But, he added, "there is plenty more work to be done — we will be back."
D'Agostino said the results his club members achieved during the cleanup were "fantastic."
"The students were excited to participate in this endeavor and make a difference in their community," he said. "They are already begging for more opportunities to go out and serve. Teaching students more than just the educational curriculum is such a rewarding experience."
The excessive number of tires dragged out of the creek bed seemed to be the surprising find of the day.
"I think it was more of the shock value of 'Oh, wow. Someone threw away a tire in an area where the community is supposed to enjoy the aesthetics,'" D'Agostino said. "It was an eye-opening experience that made them appreciate the work they were doing because they saw the immediate impact it made on the environment."
CHS's Environmental Science Club, which is open to all students at the high school, first met in October to elect officers, but the groundwork for it actually began last year.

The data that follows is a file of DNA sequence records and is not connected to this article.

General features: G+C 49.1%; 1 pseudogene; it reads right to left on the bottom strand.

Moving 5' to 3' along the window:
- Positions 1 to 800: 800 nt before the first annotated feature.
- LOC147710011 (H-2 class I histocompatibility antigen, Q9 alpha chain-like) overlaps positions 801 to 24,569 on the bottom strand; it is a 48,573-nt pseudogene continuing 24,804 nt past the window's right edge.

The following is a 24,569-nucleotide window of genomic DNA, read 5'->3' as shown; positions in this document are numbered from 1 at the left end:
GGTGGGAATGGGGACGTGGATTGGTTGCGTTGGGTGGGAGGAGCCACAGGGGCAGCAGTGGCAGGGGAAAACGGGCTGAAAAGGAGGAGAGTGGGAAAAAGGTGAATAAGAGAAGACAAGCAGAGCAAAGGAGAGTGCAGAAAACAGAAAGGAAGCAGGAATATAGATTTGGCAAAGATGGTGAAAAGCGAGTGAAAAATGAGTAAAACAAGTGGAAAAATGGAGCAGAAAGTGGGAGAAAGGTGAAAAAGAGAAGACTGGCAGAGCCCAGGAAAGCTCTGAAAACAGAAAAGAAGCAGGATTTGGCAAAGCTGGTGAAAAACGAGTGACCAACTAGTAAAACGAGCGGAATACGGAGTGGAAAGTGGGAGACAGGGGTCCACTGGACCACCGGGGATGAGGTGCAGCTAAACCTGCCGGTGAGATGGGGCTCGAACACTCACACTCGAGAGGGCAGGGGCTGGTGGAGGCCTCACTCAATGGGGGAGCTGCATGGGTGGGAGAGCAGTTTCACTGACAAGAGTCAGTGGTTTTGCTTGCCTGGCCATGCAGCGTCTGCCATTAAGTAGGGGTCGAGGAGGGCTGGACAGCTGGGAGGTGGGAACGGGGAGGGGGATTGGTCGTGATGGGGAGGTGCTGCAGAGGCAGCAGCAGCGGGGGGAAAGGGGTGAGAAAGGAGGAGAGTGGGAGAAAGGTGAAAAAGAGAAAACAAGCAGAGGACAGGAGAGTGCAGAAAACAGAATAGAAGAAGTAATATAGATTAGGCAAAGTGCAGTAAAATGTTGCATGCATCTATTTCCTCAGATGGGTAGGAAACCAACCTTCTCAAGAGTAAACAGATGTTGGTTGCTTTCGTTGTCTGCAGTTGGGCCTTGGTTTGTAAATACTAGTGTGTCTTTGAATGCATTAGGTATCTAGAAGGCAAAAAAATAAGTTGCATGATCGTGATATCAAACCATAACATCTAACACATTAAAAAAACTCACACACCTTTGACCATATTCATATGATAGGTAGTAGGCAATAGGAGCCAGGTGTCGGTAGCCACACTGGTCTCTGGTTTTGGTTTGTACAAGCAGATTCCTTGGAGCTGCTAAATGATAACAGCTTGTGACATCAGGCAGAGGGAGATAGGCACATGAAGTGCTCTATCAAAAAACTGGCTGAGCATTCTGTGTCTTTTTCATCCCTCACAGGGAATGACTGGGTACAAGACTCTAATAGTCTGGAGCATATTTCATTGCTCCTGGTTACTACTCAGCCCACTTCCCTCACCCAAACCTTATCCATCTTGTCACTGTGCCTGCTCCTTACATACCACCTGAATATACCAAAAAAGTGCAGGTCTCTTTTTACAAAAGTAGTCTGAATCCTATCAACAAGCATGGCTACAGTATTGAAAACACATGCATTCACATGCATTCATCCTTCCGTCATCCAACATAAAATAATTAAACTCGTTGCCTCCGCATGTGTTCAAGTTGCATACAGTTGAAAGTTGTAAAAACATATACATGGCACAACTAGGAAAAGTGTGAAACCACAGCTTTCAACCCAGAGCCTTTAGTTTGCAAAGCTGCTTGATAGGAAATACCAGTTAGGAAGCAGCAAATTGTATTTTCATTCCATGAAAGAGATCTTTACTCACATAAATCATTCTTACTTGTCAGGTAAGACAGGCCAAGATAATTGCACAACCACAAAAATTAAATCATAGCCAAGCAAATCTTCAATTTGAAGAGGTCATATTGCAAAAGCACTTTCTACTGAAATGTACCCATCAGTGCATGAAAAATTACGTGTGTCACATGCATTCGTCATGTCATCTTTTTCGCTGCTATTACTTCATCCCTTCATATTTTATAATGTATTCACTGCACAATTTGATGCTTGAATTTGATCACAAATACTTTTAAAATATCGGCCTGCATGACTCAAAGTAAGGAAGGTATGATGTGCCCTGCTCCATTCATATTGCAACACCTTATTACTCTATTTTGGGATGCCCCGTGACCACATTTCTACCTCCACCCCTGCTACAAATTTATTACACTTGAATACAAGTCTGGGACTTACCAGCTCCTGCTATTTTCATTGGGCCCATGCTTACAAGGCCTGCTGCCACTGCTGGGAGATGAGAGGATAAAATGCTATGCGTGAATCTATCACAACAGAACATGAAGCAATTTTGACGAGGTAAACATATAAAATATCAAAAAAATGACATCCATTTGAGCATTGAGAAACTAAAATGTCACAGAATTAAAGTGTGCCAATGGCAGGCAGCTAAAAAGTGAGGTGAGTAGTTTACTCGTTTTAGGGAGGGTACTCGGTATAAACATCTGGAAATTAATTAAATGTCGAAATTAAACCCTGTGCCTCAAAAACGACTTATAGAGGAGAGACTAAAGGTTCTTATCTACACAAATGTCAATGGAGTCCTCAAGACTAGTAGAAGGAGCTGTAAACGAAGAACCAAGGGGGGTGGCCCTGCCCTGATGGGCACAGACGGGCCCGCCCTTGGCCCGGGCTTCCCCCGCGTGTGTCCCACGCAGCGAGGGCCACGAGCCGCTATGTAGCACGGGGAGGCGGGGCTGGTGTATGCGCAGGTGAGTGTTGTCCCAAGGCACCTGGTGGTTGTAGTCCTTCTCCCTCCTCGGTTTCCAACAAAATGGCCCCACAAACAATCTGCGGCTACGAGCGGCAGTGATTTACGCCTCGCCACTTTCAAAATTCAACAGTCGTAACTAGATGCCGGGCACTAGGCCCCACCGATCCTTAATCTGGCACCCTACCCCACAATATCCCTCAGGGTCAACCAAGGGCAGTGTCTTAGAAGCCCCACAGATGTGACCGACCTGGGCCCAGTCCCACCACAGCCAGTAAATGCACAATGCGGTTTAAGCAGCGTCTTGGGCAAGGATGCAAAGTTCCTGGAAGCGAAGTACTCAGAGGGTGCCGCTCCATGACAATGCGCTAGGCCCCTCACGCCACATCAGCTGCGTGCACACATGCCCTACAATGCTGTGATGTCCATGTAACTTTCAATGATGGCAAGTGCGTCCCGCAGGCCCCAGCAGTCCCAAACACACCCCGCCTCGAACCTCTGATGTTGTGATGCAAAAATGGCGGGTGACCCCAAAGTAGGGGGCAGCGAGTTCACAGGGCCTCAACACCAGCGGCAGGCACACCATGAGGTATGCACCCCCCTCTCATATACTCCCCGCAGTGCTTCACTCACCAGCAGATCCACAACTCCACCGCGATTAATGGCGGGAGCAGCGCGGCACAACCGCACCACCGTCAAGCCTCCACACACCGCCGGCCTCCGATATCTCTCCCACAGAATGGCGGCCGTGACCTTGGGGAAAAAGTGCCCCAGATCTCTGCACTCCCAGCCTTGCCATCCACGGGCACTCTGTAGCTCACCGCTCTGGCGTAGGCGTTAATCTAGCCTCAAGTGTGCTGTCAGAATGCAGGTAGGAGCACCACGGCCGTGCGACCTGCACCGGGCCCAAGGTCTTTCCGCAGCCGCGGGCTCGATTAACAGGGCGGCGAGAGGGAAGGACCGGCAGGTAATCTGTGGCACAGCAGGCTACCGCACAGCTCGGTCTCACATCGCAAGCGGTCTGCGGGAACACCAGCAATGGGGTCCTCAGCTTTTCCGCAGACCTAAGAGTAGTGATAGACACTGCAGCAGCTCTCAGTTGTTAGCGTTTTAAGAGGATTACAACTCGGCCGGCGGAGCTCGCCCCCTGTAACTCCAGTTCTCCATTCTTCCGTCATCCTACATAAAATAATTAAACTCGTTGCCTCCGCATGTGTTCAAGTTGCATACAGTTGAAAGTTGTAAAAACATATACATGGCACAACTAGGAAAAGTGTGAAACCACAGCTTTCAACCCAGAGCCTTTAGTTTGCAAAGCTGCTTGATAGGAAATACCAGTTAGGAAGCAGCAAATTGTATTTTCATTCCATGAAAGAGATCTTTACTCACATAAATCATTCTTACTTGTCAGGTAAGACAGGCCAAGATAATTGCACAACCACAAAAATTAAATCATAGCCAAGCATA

"We had several now-graduated APES students start working on the formation of the club last year," Spratt said. "They researched bylaws and governance, formulated the mission statement and gave us the tools to get the club started this school year."
The Interact Club, sponsored by the Rotary Club, helps students ages 12-18 learn how to be leaders.
"Local Interact Clubs bring young people together to develop leadership skills while taking action to
make a difference in your school and community, discovering new cultures, promoting international understanding, becoming a leader in your school and community and having fun and make new friends from around the world," D'Agostino said.